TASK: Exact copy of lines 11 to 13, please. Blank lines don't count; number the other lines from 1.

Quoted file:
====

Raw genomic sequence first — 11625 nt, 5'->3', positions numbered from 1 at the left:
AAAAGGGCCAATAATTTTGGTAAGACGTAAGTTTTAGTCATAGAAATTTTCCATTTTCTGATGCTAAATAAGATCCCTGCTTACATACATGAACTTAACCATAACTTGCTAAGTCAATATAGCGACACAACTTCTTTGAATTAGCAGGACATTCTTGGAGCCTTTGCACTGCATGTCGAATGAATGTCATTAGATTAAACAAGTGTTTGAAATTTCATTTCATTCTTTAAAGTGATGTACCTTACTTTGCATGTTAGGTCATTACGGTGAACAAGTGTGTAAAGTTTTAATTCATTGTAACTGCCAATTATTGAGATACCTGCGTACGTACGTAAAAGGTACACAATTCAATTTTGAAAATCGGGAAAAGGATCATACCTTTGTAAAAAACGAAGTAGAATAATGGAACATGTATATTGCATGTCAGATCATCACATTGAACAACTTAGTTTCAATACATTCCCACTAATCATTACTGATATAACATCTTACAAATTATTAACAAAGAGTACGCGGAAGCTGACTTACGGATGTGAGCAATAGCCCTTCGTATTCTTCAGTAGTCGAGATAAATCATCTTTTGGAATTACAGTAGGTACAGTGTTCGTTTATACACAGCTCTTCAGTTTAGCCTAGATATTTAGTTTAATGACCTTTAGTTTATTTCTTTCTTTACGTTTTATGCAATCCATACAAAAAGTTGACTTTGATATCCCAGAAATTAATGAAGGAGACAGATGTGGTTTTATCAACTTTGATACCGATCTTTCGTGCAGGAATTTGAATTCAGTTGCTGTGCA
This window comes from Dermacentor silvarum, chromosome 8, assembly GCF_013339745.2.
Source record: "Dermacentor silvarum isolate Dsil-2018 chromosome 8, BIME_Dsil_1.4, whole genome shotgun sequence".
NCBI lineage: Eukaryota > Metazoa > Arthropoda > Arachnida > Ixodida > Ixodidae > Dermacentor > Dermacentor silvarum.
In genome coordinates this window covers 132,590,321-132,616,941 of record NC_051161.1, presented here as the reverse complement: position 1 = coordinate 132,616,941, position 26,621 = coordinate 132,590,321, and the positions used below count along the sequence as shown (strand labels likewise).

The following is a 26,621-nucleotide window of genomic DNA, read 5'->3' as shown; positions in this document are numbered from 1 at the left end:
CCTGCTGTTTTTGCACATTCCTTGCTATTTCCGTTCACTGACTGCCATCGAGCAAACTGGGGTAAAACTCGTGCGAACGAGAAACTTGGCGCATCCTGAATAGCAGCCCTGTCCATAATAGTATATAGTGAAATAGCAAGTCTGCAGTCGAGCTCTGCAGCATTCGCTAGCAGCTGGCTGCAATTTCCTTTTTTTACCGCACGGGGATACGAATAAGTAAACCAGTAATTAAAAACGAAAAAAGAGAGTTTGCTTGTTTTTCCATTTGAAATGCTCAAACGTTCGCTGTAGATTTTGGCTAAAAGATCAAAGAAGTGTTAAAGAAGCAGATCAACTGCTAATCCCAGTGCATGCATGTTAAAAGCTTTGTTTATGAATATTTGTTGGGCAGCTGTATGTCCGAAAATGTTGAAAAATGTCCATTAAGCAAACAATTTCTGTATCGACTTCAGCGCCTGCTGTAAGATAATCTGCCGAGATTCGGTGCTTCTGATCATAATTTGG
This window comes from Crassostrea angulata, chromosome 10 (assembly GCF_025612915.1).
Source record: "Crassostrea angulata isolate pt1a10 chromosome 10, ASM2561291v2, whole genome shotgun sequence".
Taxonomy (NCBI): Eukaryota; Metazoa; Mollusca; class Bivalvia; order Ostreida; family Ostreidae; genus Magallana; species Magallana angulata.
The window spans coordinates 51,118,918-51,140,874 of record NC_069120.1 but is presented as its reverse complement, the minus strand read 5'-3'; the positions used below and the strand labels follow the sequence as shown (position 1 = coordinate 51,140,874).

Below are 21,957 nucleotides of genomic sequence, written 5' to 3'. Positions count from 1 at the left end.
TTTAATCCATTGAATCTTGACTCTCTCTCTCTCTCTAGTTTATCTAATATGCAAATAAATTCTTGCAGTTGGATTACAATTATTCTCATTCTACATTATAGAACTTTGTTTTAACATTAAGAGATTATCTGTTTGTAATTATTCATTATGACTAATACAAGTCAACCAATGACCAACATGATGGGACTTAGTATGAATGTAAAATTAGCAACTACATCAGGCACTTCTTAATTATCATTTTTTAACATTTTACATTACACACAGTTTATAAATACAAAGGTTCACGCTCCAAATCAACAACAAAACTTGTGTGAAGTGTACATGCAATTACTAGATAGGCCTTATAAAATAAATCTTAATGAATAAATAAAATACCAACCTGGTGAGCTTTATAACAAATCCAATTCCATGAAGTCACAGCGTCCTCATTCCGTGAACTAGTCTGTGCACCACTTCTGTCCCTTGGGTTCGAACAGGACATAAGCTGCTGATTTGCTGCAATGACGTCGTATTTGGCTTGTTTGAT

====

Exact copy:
Taxonomy (NCBI): Eukaryota; Metazoa; Mollusca; class Bivalvia; order Ostreida; family Ostreidae; genus Magallana; species Magallana angulata.
The window spans coordinates 51,118,918-51,140,874 of record NC_069120.1 but is presented as its reverse complement, the minus strand read 5'-3'; the positions used below and the strand labels follow the sequence as shown (position 1 = coordinate 51,140,874).

Below are 21,957 nucleotides of genomic sequence, written 5' to 3'. Positions count from 1 at the left end.